MEIKYO Highly Polished Mirror Rohai Where as there are three Rohai (Rohai Jo, Rohai sho, Rohai Ge), there is only one Mei(Bright) kyo(mirror). All three Rohai where created by Anko Itosu from the Rohai of Matsumura. The name Meikyo, is apparently in reference to the symmetry of the kata
SOCHIN Named after the stance, sochin-dachi (fudo-dachi) Sochin Modified and introduced to Shotokan by Gigo Funakoshi in 1930 from the Shito Ryu system of Kenwa Mabuni. This is the CFTS Federation kata, every student over brown belt should have a good working knowledge of it. Funakoshi Sensei tried to rename it Hakko, but the Sochin name was kept.



Fifty-four moves, or woodpecker tapping a tree Useichi Funakoshi Sensei tried to rename these kata to Hotaku (woodpecker) but like Sochin and Ji'in, the older name ended up being used. Both kata are believed to have been created by Sokon Matsumura - there is a legend that the Gojushiho katas were to be his finest and final creation, the last kata in his system of Tode.



Fifty-four moves (the lesser), or woodpecker tapping a tree Useichi See above
WANKAN King's Crown Wankuan/Shiofu

Modified by Gigo Funakoshi, it was never completed and ends after the first kiai. It is the shortest and most technical of the katas. Funakoshi tried to rename it Shiofu but the original name was kept.

UNSU Cloud Hands Unsu A kata of unknown origin, traceable to Ankichi Arakaki, it was borrowed by Funakoshi Sensei from the Shito Ryu system of Kenwa Mabuni.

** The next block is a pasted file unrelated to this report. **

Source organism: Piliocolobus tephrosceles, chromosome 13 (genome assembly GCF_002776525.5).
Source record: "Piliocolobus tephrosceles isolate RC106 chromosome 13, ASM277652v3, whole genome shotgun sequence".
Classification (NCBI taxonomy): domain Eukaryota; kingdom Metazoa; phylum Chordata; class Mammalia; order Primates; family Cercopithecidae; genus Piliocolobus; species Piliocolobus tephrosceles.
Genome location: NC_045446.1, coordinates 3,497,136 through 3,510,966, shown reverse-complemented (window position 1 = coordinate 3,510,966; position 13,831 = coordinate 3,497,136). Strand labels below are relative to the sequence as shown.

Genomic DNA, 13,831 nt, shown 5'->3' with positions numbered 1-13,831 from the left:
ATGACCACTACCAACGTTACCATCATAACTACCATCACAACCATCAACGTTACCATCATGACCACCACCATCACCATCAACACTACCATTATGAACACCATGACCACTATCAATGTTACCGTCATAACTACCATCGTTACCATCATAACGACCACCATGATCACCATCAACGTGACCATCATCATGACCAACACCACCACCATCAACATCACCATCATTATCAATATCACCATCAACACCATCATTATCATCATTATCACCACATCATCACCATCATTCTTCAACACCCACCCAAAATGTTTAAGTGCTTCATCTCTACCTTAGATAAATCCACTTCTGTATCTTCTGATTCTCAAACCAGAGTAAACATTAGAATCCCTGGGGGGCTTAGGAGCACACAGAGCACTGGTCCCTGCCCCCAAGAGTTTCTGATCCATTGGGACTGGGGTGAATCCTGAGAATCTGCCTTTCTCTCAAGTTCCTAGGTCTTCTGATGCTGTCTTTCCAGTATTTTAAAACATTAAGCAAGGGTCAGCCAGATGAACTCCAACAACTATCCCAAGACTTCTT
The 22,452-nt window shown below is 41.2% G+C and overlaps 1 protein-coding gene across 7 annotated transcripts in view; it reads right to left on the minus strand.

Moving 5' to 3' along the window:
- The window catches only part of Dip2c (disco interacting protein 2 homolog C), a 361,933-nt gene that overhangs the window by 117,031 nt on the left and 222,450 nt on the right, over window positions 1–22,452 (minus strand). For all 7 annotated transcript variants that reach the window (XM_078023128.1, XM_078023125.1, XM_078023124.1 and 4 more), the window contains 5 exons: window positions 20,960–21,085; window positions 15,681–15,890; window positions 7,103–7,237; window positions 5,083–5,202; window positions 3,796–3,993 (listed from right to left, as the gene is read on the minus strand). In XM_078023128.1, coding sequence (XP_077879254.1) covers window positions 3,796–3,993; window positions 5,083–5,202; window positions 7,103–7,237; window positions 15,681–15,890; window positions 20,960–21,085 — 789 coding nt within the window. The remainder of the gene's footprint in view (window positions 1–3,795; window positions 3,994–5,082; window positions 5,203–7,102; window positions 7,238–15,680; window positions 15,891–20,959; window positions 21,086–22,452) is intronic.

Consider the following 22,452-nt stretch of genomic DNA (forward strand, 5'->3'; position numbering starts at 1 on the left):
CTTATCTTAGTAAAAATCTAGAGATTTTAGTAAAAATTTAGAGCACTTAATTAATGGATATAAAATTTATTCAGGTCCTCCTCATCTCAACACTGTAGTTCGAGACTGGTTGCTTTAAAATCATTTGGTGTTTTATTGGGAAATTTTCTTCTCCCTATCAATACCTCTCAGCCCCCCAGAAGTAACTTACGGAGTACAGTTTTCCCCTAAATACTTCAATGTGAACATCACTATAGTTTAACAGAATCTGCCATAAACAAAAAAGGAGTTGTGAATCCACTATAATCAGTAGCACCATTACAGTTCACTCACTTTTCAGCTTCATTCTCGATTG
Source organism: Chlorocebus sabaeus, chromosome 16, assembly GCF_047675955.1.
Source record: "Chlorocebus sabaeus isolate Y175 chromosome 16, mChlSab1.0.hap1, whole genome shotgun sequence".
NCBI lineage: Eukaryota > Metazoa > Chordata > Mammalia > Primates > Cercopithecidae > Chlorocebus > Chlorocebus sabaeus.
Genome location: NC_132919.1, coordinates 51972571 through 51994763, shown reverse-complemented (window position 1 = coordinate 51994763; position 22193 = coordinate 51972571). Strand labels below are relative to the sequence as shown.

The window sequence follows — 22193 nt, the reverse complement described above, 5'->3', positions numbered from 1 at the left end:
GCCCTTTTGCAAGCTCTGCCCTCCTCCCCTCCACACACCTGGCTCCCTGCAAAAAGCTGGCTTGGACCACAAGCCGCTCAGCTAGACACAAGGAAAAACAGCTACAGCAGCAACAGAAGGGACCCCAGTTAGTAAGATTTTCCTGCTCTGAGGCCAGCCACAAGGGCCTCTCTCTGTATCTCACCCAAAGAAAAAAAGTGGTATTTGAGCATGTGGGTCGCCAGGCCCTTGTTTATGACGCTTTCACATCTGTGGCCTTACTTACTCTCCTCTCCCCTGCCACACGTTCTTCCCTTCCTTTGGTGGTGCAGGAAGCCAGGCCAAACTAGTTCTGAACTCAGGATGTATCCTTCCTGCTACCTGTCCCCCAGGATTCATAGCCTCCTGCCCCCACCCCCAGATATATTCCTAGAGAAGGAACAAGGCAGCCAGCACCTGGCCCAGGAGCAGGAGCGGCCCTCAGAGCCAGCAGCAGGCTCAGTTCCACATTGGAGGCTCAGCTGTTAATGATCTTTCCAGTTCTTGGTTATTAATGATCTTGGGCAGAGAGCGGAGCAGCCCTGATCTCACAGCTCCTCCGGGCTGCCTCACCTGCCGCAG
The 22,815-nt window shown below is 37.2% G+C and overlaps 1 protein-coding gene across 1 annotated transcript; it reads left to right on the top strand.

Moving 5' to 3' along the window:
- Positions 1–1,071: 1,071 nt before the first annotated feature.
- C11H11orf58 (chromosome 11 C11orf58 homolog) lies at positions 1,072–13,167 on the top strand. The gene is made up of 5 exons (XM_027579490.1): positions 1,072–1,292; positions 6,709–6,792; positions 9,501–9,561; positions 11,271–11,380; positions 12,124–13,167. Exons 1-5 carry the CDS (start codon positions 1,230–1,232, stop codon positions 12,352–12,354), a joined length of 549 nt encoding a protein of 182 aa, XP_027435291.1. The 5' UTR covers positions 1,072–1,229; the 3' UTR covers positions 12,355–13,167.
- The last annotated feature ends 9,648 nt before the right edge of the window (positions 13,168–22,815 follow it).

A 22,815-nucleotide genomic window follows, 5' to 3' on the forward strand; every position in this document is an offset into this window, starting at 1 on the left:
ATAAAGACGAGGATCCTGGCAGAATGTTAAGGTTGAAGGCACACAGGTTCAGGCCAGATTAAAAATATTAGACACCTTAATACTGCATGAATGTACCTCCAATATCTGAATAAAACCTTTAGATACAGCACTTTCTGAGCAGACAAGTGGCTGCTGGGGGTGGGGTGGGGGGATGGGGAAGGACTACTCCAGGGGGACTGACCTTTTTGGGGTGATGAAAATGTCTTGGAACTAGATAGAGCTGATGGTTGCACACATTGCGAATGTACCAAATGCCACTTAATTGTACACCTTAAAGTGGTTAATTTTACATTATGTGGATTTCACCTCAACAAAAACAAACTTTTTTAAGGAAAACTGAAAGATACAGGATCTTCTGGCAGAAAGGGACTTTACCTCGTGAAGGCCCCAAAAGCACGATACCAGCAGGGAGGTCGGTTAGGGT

GANKAKU Crane on a rock Chinto Probably more myth than reality, it is said that Chinto, a Chinese pirate, washed up on Okinawan's shore with his crew. A famous Okinawan fighter was sent to deal with him but when they fought, the match was a tie. Chinto remained on Okinawa for a period and taught the principles behind the Chinto kata, which Shotokan now calls Gankaku.
GANKAKU SHO Crane on a rock (the lesser)  

Gankaku-Sho is a very traditional Japanese/Okinawan style kata from Tomari-te Shorin-Ryu. Unlike the more commonly seen Gankaku kata of Shotokan (meaning “crane on a rock”), which is performed in a straight line to the front and rear, Gankaku-Sho is performed along a different line of movement (embusen), which is forty-five degrees to the front left and one hundred thirty five degrees to the right rear from the yoi position.

This is said to be the old version of Gankaku and features ten different stances.

Calm within a storm  

From Shito-Ryu style, using shiko-dachi stance, unlike the other 26 Shotokan kata.

This link still features Kanazawa Sensei.

SEIPAI 18 hands  

A Goju-Ryu kata also using shiko-dachi stance.

This link still features Kanazawa Sensei.


Please note, with reference to the video clips:

  • All of the video are performed by Sensei Paul Walker with the exception of Taikyoku Shodan. (This kata does not feature in the SKIF curriculum).
  • Kanazawa Sensei features on Seienchin and Seipai


Information Sources (including, but not exclusively):

  • Kata - The Folk Dances of Shotokan by Rob Redmond
  • Okinawan Karate - A History of Masters and Styles by Christopher Clarke
  • Shotokan Karate International Kata Vols 1&2 by Hirokazu Kanazawa
  • Sensei Andy Gillies